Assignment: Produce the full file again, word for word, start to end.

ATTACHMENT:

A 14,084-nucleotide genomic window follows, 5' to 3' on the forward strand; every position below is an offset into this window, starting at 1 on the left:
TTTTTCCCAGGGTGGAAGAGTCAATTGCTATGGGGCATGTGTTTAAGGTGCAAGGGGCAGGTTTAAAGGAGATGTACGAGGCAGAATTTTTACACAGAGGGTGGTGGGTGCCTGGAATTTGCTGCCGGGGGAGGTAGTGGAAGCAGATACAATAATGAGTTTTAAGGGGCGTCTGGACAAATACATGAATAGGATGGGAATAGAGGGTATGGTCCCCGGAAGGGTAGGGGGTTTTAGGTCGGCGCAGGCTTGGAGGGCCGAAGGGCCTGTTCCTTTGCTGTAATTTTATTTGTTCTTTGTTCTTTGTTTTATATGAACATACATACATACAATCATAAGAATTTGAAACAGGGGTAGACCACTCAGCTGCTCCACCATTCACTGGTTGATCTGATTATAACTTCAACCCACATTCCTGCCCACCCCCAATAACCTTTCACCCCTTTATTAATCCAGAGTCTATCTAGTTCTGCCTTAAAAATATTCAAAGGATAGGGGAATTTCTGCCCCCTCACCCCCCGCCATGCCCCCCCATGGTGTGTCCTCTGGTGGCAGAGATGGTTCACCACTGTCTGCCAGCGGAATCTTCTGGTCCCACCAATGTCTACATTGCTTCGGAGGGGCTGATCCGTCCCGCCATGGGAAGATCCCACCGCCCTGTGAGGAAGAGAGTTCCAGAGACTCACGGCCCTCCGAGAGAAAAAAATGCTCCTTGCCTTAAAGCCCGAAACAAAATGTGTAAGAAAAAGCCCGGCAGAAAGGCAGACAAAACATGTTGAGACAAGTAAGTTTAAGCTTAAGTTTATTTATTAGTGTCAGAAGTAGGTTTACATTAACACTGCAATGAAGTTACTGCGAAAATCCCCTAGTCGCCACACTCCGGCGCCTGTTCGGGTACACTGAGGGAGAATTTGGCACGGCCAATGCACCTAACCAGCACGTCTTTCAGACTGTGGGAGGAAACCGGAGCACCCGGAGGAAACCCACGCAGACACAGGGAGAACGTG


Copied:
A 14,084-nucleotide genomic window follows, 5' to 3' on the forward strand; every position below is an offset into this window, starting at 1 on the left:
TTTTTCCCAGGGTGGAAGAGTCAATTGCTATGGGGCATGTGTTTAAGGTGCAAGGGGCAGGTTTAAAGGAGATGTACGAGGCAGAATTTTTACACAGAGGGTGGTGGGTGCCTGGAATTTGCTGCCGGGGGAGGTAGTGGAAGCAGATACAATAATGAGTTTTAAGGGGCGTCTGGACAAATACATGAATAGGATGGGAATAGAGGGTATGGTCCCCGGAAGGGTAGGGGGTTTTAGGTCGGCGCAGGCTTGGAGGGCCGAAGGGCCTGTTCCTTTGCTGTAATTTTATTTGTTCTTTGTTCTTTGTTTTATATGAACATACATACATACAATCATAAGAATTTGAAACAGGGGTAGACCACTCAGCTGCTCCACCATTCACTGGTTGATCTGATTATAACTTCAACCCACATTCCTGCCCACCCCCAATAACCTTTCACCCCTTTATTAATCCAGAGTCTATCTAGTTCTGCCTTAAAAATATTCAAAGGATAGGGGAATTTCTGCCCCCTCACCCCCCGCCATGCCCCCCCATGGTGTGTCCTCTGGTGGCAGAGATGGTTCACCACTGTCTGCCAGCGGAATCTTCTGGTCCCACCAATGTCTACATTGCTTCGGAGGGGCTGATCCGTCCCGCCATGGGAAGATCCCACCGCCCTGTGAGGAAGAGAGTTCCAGAGACTCACGGCCCTCCGAGAGAAAAAAATGCTCCTTGCCTTAAAGCCCGAAACAAAATGTGTAAGAAAAAGCCCGGCAGAAAGGCAGACAAAACATGTTGAGACAAGTAAGTTTAAGCTTAAGTTTATTTATTAGTGTCAGAAGTAGGTTTACATTAACACTGCAATGAAGTTACTGCGAAAATCCCCTAGTCGCCACACTCCGGCGCCTGTTCGGGTACACTGAGGGAGAATTTGGCACGGCCAATGCACCTAACCAGCACGTCTTTCAGACTGTGGGAGGAAACCGGAGCACCCGGAGGAAACCCACGCAGACACAGGGAGAACGTG